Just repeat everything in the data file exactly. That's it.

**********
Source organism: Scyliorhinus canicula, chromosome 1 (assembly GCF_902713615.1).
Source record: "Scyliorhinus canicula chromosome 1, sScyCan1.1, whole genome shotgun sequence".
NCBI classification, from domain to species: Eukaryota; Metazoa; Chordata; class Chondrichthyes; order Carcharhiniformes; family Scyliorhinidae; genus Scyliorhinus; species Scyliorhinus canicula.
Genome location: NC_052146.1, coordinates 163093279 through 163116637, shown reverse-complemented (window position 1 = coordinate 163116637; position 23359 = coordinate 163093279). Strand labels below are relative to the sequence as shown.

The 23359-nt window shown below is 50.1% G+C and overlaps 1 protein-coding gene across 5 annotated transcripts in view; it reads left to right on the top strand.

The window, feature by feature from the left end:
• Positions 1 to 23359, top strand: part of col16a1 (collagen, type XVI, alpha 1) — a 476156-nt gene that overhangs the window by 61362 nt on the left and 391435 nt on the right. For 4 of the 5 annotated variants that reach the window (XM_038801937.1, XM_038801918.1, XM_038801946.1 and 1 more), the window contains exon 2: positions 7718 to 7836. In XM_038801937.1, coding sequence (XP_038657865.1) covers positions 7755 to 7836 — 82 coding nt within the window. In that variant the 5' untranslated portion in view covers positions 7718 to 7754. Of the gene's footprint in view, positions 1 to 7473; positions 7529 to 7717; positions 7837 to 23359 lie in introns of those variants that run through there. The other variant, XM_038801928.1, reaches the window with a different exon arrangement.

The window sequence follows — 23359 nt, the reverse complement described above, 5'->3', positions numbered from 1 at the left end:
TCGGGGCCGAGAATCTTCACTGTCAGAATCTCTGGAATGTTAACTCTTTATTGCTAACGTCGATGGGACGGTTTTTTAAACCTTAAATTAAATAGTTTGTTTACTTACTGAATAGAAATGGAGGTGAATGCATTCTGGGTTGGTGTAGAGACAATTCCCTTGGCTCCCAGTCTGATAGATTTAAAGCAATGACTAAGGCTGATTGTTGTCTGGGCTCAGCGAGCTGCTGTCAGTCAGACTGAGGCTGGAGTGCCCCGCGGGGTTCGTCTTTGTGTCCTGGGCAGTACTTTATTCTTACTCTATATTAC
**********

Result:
Source organism: Scyliorhinus canicula, chromosome 1 (assembly GCF_902713615.1).
Source record: "Scyliorhinus canicula chromosome 1, sScyCan1.1, whole genome shotgun sequence".
NCBI classification, from domain to species: Eukaryota; Metazoa; Chordata; class Chondrichthyes; order Carcharhiniformes; family Scyliorhinidae; genus Scyliorhinus; species Scyliorhinus canicula.
Genome location: NC_052146.1, coordinates 163093279 through 163116637, shown reverse-complemented (window position 1 = coordinate 163116637; position 23359 = coordinate 163093279). Strand labels below are relative to the sequence as shown.

The 23359-nt window shown below is 50.1% G+C and overlaps 1 protein-coding gene across 5 annotated transcripts in view; it reads left to right on the top strand.

The window, feature by feature from the left end:
• Positions 1 to 23359, top strand: part of col16a1 (collagen, type XVI, alpha 1) — a 476156-nt gene that overhangs the window by 61362 nt on the left and 391435 nt on the right. For 4 of the 5 annotated variants that reach the window (XM_038801937.1, XM_038801918.1, XM_038801946.1 and 1 more), the window contains exon 2: positions 7718 to 7836. In XM_038801937.1, coding sequence (XP_038657865.1) covers positions 7755 to 7836 — 82 coding nt within the window. In that variant the 5' untranslated portion in view covers positions 7718 to 7754. Of the gene's footprint in view, positions 1 to 7473; positions 7529 to 7717; positions 7837 to 23359 lie in introns of those variants that run through there. The other variant, XM_038801928.1, reaches the window with a different exon arrangement.

The window sequence follows — 23359 nt, the reverse complement described above, 5'->3', positions numbered from 1 at the left end:
TCGGGGCCGAGAATCTTCACTGTCAGAATCTCTGGAATGTTAACTCTTTATTGCTAACGTCGATGGGACGGTTTTTTAAACCTTAAATTAAATAGTTTGTTTACTTACTGAATAGAAATGGAGGTGAATGCATTCTGGGTTGGTGTAGAGACAATTCCCTTGGCTCCCAGTCTGATAGATTTAAAGCAATGACTAAGGCTGATTGTTGTCTGGGCTCAGCGAGCTGCTGTCAGTCAGACTGAGGCTGGAGTGCCCCGCGGGGTTCGTCTTTGTGTCCTGGGCAGTACTTTATTCTTACTCTATATTAC